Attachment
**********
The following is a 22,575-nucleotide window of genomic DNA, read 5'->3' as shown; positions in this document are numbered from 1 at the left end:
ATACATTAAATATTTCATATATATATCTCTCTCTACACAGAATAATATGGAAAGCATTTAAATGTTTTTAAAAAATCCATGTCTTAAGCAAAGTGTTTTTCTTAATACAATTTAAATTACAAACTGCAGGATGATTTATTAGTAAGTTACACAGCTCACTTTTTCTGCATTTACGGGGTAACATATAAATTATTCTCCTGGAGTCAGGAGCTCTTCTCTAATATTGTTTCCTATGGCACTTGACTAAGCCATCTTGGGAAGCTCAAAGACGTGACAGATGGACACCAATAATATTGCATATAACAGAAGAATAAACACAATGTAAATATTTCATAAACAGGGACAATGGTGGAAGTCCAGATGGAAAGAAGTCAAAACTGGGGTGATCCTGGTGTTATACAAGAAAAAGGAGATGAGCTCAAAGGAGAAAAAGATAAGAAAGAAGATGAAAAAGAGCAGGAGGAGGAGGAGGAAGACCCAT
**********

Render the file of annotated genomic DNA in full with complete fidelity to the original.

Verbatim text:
The following is a 22,575-nucleotide window of genomic DNA, read 5'->3' as shown; positions in this document are numbered from 1 at the left end:
ATACATTAAATATTTCATATATATATCTCTCTCTACACAGAATAATATGGAAAGCATTTAAATGTTTTTAAAAAATCCATGTCTTAAGCAAAGTGTTTTTCTTAATACAATTTAAATTACAAACTGCAGGATGATTTATTAGTAAGTTACACAGCTCACTTTTTCTGCATTTACGGGGTAACATATAAATTATTCTCCTGGAGTCAGGAGCTCTTCTCTAATATTGTTTCCTATGGCACTTGACTAAGCCATCTTGGGAAGCTCAAAGACGTGACAGATGGACACCAATAATATTGCATATAACAGAAGAATAAACACAATGTAAATATTTCATAAACAGGGACAATGGTGGAAGTCCAGATGGAAAGAAGTCAAAACTGGGGTGATCCTGGTGTTATACAAGAAAAAGGAGATGAGCTCAAAGGAGAAAAAGATAAGAAAGAAGATGAAAAAGAGCAGGAGGAGGAGGAGGAAGACCCAT